Court Denies Telegram Request, Confirms Sweeping Ban on Token Release

Telegram proposed for the first time to apply safeguards to exclude US retail investors from Gram resales in the future.

The District Court for the Southern District of New York has ruled in favor of the SEC, denying the request by Telegram to allow the messaging giant to distribute its GRAM tokens to non-US investors.

After several days of back and forth, during which the cryptocurrency community speculated regarding the potential outcome of the conflict, the court order gets in line with the SEC’s key arguments. The rejection centered around the same claims that supported the preliminary injunction, including whether Telegram could flood United States markets with billions of Grams and if the token itself is a “security” and, if so, would the planned distribution violate the federal securities laws.

The judge also stressed that the entire scheme that comprised the purchase agreements and Telegram’s subsequent actions are the central points of the court’s opinion and order, not only the initial buyers or Gram distribution. The court also finds that the resale of Grams into the secondary public market would be an integral part of the scheme that involves US purchasers and thus likely to satisfy Morrison’s transactional test.

The SEC alleges that Telegram has taken steps to complete a public distribution of Grams with the initial investors serving merely as middlemen or distributors of Grams to the general public.

Too late to challenge, says court

As per the court’s filing, Telegram proposed for the first time to apply safeguards to avert involving US retail investors when early token holders decide to resale their Grams in the future. The issuer suggested to impose contractual prohibitions to current purchasers and configuring the TON wallet to preclude US-based addresses.

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There are several problems with this proposal, said the court. First, Telegram didn’t examine the legality of its proposed restrictions given the purchase agreements were actually signed two years ago. Second, these limitations go against TON Blockchain’s granted anonymity to Grams buyers and sellers.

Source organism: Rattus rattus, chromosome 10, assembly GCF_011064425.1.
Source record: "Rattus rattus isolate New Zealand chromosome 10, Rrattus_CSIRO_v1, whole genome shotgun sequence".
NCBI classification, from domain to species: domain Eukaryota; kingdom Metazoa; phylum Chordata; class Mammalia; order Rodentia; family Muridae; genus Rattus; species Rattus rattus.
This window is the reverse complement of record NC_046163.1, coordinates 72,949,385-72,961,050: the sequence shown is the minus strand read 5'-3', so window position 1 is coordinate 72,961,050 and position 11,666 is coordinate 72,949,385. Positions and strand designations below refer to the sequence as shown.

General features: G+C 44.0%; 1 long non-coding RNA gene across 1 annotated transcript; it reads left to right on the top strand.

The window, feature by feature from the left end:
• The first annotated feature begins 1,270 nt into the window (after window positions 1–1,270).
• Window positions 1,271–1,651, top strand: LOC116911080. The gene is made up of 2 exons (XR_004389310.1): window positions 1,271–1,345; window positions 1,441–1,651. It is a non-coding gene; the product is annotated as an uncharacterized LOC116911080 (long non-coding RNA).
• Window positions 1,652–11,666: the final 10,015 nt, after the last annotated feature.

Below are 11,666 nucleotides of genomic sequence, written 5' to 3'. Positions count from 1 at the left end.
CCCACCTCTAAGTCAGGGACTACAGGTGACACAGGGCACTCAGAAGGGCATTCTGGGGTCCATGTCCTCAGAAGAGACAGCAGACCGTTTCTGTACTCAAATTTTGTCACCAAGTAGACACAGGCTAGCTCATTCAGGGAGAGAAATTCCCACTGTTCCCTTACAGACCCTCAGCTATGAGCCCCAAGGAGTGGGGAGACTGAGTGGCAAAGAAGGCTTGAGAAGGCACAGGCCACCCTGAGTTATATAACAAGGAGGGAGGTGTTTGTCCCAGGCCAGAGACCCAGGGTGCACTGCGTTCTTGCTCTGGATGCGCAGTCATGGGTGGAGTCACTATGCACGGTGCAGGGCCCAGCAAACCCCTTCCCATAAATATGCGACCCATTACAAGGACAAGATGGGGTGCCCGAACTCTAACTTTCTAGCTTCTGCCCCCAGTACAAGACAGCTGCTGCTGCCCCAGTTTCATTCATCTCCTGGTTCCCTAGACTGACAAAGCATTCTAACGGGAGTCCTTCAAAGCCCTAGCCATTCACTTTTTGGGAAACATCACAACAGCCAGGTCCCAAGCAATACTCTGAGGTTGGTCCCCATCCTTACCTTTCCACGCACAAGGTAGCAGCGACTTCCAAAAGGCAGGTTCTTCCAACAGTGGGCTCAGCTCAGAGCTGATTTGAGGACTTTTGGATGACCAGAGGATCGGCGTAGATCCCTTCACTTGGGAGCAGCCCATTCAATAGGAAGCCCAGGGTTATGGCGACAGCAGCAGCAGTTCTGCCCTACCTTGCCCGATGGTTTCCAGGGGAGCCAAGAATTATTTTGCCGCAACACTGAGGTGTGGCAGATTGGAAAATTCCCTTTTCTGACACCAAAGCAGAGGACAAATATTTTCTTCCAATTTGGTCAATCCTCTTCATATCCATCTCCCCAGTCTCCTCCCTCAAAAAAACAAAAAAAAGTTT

“Therefore, any restriction as to whom a foreign Initial Purchaser could resell Grams would be of doubtful real-world enforceability. As to the TON Wallet, Telegram maintains that the TON Wallet is distinct from the TON Blockchain and is a useful but non-essential feature,” it concludes.

Finally, the court has denied Telegram’s request for clarification, adding that the SEC’s overarching arguments and ban scope were known to Telegram since October 11, 2019. Despite that, Telegram, until last week, didn’t oppose the form of the injunction and never cited the Morrison case.

The language, including a prohibition on “delivering Grams to any person or entity or taking any other steps to effect any unregistered offer or sale of Grams,” has been in the SEC’s motion since its inception,” it further explains.

Citing the Supreme Court’s decision on the extraterritorial application of the US federal securities law, Telegram said over 70% of its ICO funds was raised through Purchase Agreements with foreign investors. Under this reasoning, Gram issuer has once again questioned the SEC’s oversight authority since it has entered into these agreements with non-US parties outside of the United States through contracts containing foreign choice-of-law provisions.

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